Re: Label Display in 2-D Plots?
- To: mathgroup at smc.vnet.net
- Subject: [mg13709] Re: Label Display in 2-D Plots?
- From: "P.J. Hinton" <paulh>
- Date: Wed, 19 Aug 1998 01:38:04 -0400
- Organization: "Wolfram Research, Inc."
- References: <firstname.lastname@example.org>
- Sender: owner-wri-mathgroup at wolfram.com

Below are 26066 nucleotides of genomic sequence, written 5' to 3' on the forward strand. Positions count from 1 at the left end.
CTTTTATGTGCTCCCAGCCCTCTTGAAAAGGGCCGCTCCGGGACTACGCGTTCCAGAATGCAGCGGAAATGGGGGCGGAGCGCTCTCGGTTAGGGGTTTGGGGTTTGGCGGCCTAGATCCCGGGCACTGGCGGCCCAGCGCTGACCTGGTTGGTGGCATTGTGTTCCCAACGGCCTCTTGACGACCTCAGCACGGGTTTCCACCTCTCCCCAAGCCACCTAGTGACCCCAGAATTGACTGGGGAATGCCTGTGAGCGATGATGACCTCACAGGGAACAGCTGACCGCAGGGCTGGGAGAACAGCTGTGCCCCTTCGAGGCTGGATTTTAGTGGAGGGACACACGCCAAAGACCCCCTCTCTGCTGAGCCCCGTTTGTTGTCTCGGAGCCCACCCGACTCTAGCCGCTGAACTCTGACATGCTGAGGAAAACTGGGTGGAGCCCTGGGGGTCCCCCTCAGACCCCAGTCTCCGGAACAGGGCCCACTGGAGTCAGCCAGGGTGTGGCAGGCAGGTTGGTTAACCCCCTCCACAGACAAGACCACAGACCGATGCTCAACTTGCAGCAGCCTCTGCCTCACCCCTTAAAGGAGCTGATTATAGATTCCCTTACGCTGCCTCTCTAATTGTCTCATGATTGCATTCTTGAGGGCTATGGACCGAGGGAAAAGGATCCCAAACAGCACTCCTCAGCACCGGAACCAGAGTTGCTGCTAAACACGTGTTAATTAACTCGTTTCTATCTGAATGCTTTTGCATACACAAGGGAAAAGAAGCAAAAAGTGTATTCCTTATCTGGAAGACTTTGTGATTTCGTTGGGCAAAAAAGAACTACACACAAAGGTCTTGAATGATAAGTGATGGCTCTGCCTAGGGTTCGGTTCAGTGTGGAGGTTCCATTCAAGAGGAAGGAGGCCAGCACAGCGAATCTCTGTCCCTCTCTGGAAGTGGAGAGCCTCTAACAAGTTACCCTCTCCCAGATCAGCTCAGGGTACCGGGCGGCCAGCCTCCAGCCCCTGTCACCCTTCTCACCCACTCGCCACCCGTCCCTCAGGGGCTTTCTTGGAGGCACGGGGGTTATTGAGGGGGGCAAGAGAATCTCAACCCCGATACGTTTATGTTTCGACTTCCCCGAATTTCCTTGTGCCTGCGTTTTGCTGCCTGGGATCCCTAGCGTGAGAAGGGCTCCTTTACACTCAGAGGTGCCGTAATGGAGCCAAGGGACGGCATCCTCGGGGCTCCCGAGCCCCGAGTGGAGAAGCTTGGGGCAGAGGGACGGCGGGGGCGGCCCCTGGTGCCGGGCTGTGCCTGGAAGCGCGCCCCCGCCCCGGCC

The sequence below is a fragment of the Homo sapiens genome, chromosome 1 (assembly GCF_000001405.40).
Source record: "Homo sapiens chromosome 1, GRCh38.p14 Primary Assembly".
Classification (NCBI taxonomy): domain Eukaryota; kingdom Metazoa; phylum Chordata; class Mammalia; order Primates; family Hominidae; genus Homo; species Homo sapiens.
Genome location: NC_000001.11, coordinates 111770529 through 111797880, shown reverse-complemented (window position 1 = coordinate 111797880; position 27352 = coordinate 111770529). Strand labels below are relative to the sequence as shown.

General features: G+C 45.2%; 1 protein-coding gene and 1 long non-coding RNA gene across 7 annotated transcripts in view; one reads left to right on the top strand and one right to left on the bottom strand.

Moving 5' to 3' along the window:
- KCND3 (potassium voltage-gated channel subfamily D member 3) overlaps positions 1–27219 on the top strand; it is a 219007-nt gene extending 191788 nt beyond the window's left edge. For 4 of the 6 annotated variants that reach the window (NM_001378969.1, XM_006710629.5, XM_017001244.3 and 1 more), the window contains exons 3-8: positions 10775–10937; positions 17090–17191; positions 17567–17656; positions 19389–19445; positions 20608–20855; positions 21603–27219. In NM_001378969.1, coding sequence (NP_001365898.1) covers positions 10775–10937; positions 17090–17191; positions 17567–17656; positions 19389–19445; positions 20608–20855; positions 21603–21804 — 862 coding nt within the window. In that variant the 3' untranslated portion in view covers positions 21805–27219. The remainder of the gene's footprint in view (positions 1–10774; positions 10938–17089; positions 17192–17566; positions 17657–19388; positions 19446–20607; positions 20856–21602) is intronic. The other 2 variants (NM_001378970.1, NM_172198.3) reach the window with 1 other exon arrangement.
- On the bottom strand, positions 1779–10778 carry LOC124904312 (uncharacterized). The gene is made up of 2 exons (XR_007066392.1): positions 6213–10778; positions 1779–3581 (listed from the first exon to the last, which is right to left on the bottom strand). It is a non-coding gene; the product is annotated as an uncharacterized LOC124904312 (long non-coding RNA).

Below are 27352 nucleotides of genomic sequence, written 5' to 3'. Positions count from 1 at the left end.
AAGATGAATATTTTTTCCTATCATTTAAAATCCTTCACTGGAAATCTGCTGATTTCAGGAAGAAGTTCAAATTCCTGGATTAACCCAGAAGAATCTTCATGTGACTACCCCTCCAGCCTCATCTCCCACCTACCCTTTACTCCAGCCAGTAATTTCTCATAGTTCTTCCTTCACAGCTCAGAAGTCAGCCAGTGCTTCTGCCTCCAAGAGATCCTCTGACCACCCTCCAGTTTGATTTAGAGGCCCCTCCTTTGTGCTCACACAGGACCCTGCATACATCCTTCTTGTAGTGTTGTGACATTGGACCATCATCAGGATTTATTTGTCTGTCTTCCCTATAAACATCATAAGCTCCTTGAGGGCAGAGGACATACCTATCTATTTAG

On 14 Aug 1998, Stefan Jeglinski wrote: > I'm having a fit, so to speak. I would have liked Mathematica to produce > my "publication quality" plots so I could save them out as EPS and > import them into my desktop publishing program. > > I do not want the axes labels to be positioned at the ends of the axes. > There seem to be no options here. I have tried frame labels as well. > The frame label which appears below the horizontal axis is > satisfactory, but I want the vertical axis label to be written > vertically, as is common in published work. I seem to be not able to do > this with frame labels. In addition, I find the frame label along the > vertical axis to be too close to the numbers, but I can't nudge it out. > Finally, I tried making text objects but I cannot seem to be able to > superimpose them onto graphics already created. > > All in all, quite unsatisfactory. I have been looking in the Mathematica > book and past issues of Mathematica Journal. Nowhere do I see this > capability. I'm a little incredulous that such an expensi^H^H^H^H^H^H^H > sophisticated program can't do this. > > Please tell me I'm wrong! How can I do what I want? The core of your problem resides in the fact that PostScript interpreter in the notebook front end relies on your operating system to provide rotated font glyphs. Windows 95/98/NT should be able to rotate the text properly, but both Macintosh and Unix/X Window are not able to do so. The problem here is not in the abbreviated PostScript code itself, it is in the rendering process done by the front end. If you print the notebook on a PostScript printer, you should see that the text is rotated properly. If you export the graphic as an encapsulated PostScript file and rasterize it with Ghostscript (freely available on all platforms mentioned herein), you should see properly rotated test. -- P.J. Hinton Mathematica Programming Group paulh at wolfram.com Wolfram Research, Inc. http://www.wolfram.com/~paulh/ Disclaimer: Opinions expressed herein are those of the author alone.